An e-zine that keeps you informed on the hottest trends on Wall Street, provides you with the key information to make you filthy rich (*your results may vary)
by Joseph Hargett | August 5, 2022
Hydrogen power takes one step forward.
Hydrogen power takes one step back.
Thanks, Mr. Miyagi, but are we going to mention the Damn Yankees up there in the headline?
How about we don’t and say we did?
Now, on a normal Friday, I’d be asking: “Are ya ready, kids?” And then we’d all sing a halfhearted rendition of the SpongeBob SquarePants theme, dive into the inbox and see what emails stick, like Scrooge McDuck.
But this is no normal Friday. No, sir! And seeing as how many of your emails were about Hyzon (Nasdaq: HYZN) … we might as well get into the real meat of the matter.
By now, all y’all Great Stuff Picks investors holding HYZN should have noticed that the stock is down about 38% today. There’s no easy way to say it … oof. That smarts.
So what happened that caused HYZN shares to fall off a cliff? And is it serious enough that it warrants selling the stock? We’ll answer both questions in a sec, but to get the hydrogen-powered elephant out of the room … nope. We ain’t selling.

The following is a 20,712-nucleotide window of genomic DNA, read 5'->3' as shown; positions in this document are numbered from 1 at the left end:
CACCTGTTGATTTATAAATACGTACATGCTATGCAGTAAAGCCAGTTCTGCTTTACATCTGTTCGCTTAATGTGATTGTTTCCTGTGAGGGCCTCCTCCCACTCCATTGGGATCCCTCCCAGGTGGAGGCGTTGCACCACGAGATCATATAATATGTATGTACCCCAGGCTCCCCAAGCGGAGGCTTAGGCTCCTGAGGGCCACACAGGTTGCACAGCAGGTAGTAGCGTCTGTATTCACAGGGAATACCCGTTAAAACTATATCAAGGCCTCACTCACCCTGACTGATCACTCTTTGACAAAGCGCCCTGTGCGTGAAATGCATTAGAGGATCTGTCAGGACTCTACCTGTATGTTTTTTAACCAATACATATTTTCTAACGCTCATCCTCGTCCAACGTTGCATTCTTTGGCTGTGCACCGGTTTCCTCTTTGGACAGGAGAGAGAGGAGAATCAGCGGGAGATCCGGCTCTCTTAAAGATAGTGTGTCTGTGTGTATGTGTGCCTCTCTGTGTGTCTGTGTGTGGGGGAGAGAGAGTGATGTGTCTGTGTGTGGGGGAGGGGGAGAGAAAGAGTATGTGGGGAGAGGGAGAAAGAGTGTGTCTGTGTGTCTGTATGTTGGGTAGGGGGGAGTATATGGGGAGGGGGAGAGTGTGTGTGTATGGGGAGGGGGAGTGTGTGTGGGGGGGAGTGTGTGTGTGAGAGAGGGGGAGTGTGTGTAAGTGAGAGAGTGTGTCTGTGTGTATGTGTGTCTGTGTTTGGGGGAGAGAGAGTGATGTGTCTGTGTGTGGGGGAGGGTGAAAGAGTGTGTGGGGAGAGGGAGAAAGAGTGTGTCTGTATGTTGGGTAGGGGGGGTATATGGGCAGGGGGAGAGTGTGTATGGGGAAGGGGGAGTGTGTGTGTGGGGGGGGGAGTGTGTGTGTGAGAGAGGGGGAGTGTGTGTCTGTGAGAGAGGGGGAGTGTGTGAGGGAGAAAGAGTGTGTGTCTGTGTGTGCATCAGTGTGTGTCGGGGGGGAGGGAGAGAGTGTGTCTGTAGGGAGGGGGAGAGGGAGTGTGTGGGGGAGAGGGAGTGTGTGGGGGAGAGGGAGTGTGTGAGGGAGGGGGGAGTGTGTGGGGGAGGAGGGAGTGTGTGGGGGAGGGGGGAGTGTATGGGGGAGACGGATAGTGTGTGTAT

Hyzon announced two crucial pieces of info: First up, a joint venture in Europe fell through, forcing Hyzon to restructure its plans to expand throughout the region.
You might remember that Hyzon had teamed up with Holthausen to convert heavy-duty trucks over to fuel cells.
According to Hyzon’s filing, the company found “operational inefficiencies” in the joint venture, which means Hyzon needs to dump Holthausen and make a different plan to get its fuel-cell business properly growing across Europe.
But Hyzon’s other piece of news comes out of China — and this is likely what spooked HYZN investors the most.